The Upland, Calif.-based group, funded by retailers and organic and natural food producers, has created a 40-page list of best practices to avoid GMO contamination, such as labeling and keeping track of tested ingredients and cleaning processing equipment properly.
As part of the program, every ingredient derived from “at risk crops” like corn or soy must be tested prior to use and shown to have less than 0.9 percent genetically modified material. Food makers can choose among a handful of accredited laboratories for testing.
The project has garnered support from 102 food makers and 447 retailers — mostly independent natural and organic foods stores.
Nature’s Path Foods will be among the first to put the Non-GMO Project seal on the Canadian company’s cereals, snack bars and waffles this summer. The seal will help marketing, but that’s not why the company did it, says Maria Emmer-Aanes, Nature Path’s director of marketing.
“We did it because we’re organic to the core,” she says. The seal is not expected to increase prices of Nature's Path products, which already sell at a premium to mainstream competitors.
Not all organic companies are embracing the non-GMO labeling. Nell Newman, founder and president of Newman’s Own Organics, says the money and effort behind the Non-GMO Project should go toward changing U.S. laws to require labeling of foods that contain GMOs.
“I would like to see the emphasis be placed on the biotech companies that are producing GMOs,” Newman says.
Such legislative efforts have gone nowhere in the past, however.
Certain shoppers are likely to respond to the increase in non-GMO and GMO-free labels, says Denver retail consultant Jon Schallert. Those kinds of labels sell, especially if they provide a powerful emotional connection for shoppers, reducing complex topics to either “good” or “bad.”
“Smart manufacturers will figure out a way to put it on their package,” he says.
Consumer opinion about GMOs varies depending on the poll. The majority of consumers, or 82 percent, said they could not think of additional information they would like to see on food labels, according to a May survey by the International Food Information Council, a nonprofit research group funded by the food and beverage industry.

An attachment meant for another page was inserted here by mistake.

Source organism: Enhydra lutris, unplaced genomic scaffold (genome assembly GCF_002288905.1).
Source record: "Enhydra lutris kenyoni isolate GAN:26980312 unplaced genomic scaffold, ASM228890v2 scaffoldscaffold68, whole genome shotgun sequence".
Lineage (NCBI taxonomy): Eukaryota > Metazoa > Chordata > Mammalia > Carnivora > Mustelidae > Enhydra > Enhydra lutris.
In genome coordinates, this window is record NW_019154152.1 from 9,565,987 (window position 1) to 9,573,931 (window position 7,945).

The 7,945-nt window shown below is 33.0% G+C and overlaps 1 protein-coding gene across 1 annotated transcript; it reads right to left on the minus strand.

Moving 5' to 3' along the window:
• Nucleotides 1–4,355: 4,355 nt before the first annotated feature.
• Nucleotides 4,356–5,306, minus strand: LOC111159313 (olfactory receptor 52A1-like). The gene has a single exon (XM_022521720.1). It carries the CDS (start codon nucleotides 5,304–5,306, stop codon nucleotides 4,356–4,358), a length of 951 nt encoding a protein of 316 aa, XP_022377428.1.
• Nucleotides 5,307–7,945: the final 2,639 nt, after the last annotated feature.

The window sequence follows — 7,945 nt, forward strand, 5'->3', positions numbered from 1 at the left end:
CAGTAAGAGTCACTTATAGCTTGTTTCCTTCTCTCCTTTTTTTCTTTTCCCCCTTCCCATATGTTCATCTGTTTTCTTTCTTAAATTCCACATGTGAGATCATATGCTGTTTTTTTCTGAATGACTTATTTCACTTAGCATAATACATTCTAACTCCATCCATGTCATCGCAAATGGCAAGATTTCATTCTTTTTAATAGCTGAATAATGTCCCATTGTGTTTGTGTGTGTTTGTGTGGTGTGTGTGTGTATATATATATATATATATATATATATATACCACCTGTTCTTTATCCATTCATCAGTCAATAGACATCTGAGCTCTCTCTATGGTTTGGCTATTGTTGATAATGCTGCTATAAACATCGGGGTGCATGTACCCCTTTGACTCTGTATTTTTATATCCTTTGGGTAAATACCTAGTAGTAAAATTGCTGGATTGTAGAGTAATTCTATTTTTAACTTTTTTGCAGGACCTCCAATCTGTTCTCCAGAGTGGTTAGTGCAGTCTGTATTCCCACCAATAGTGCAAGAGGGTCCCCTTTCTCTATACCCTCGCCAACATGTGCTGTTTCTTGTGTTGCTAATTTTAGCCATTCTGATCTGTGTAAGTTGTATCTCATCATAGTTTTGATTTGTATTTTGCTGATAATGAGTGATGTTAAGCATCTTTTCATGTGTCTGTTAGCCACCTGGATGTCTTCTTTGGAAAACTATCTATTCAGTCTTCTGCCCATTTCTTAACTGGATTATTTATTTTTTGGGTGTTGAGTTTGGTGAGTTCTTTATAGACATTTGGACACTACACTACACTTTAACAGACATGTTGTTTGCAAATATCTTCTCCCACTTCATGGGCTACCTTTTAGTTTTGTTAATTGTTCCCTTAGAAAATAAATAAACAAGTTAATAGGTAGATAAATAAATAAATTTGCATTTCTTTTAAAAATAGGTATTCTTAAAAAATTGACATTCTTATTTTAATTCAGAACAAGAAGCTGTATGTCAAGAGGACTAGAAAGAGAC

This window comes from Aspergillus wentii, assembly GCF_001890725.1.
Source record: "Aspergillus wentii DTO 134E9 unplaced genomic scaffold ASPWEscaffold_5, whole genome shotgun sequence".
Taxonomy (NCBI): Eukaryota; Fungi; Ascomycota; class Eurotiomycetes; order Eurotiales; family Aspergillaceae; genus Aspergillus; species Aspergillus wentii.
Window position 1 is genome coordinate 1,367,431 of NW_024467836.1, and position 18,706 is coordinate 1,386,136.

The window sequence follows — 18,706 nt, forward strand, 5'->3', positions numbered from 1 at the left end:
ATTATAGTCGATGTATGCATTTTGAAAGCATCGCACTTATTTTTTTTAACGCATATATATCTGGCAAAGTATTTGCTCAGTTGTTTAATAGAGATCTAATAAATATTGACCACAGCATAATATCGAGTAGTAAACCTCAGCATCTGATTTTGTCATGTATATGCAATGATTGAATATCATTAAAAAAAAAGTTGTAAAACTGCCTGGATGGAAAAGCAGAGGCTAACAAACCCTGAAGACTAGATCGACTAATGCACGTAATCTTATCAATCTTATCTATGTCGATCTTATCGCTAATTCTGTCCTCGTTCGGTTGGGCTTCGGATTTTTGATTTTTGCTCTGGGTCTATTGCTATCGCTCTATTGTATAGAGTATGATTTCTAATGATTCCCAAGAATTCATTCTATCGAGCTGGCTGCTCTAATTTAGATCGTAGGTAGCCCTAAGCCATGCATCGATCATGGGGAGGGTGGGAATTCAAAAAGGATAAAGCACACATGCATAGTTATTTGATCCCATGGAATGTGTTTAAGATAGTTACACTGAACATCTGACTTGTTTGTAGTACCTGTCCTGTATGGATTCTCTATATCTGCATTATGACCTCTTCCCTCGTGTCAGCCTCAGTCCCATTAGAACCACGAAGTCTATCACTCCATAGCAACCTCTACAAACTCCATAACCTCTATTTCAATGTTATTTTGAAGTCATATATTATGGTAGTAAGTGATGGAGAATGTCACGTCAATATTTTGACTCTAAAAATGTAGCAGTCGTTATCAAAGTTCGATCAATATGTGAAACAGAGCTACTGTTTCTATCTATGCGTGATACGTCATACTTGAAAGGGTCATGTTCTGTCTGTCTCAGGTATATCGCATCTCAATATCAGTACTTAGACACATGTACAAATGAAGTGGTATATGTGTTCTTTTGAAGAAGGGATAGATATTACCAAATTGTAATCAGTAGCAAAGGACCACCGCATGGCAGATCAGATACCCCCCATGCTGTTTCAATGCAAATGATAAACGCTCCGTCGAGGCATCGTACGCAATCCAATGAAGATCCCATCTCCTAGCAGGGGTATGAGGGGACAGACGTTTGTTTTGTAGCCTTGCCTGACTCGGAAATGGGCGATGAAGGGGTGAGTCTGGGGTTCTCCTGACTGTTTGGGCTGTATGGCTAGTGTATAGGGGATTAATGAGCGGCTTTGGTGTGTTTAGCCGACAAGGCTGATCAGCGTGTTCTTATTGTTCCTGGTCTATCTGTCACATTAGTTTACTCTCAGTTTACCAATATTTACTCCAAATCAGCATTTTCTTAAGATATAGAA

But other surveys conducted over the past decade by news organizations, Consumers Union and other groups have shown 70 percent to 95 percent of consumers want labeling of GMOs, says Hansen, of Consumers Union.
In the European Union and China, any food that contains genetically altered ingredients must be labeled as such. Kraft, Kellogg’s and other major packaged food brands started using GM-free ingredients in European products rather than label them as GMOs.
Today, few European retailers carry GMO-labeled foods, although shoppers there still buy them when they’re available on store shelves, according to 2008 research funded by the European Commission.
“Companies had fears of losing market share if they labeled the products,” says Greg Jaffe, biotech project director for the Center for Science in the Public Interest, a Washington, D.C. nonprofit that advocates for consumers on food and nutrition issues.
Jaffe says there’s no single reason why Europe has greeted GMOs with more resistance than the United States. Observers point to some anti-U.S. and anti-corporate sentiment, the strength of environmental political parties, food safety scares like mad cow disease and more attention paid to food and the environment.
“Their politicians said, 'We don’t want it,'” Jaffe says.